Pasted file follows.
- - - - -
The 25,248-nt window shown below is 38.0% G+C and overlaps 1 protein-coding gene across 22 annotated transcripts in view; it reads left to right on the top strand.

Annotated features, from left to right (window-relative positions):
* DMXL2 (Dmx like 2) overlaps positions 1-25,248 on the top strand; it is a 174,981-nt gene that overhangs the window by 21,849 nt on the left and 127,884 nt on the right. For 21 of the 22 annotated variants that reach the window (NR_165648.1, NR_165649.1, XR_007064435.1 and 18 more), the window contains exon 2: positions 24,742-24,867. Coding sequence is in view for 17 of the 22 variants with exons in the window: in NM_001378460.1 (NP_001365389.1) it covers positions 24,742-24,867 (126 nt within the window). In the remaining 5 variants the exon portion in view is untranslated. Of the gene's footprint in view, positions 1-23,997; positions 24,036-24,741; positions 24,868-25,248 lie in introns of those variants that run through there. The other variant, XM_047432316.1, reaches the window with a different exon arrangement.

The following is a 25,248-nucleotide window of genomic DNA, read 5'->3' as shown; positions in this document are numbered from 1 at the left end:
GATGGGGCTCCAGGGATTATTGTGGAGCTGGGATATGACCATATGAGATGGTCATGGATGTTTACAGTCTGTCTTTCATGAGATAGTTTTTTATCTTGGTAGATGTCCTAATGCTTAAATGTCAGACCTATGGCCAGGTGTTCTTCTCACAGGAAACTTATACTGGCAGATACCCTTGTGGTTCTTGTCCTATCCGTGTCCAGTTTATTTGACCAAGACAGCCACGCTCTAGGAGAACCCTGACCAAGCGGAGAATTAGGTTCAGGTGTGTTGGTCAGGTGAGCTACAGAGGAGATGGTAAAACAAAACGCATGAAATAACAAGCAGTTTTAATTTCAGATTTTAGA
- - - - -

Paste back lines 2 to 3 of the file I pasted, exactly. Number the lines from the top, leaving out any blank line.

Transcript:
Annotated features, from left to right (window-relative positions):
* DMXL2 (Dmx like 2) overlaps positions 1-25,248 on the top strand; it is a 174,981-nt gene that overhangs the window by 21,849 nt on the left and 127,884 nt on the right. For 21 of the 22 annotated variants that reach the window (NR_165648.1, NR_165649.1, XR_007064435.1 and 18 more), the window contains exon 2: positions 24,742-24,867. Coding sequence is in view for 17 of the 22 variants with exons in the window: in NM_001378460.1 (NP_001365389.1) it covers positions 24,742-24,867 (126 nt within the window). In the remaining 5 variants the exon portion in view is untranslated. Of the gene's footprint in view, positions 1-23,997; positions 24,036-24,741; positions 24,868-25,248 lie in introns of those variants that run through there. The other variant, XM_047432316.1, reaches the window with a different exon arrangement.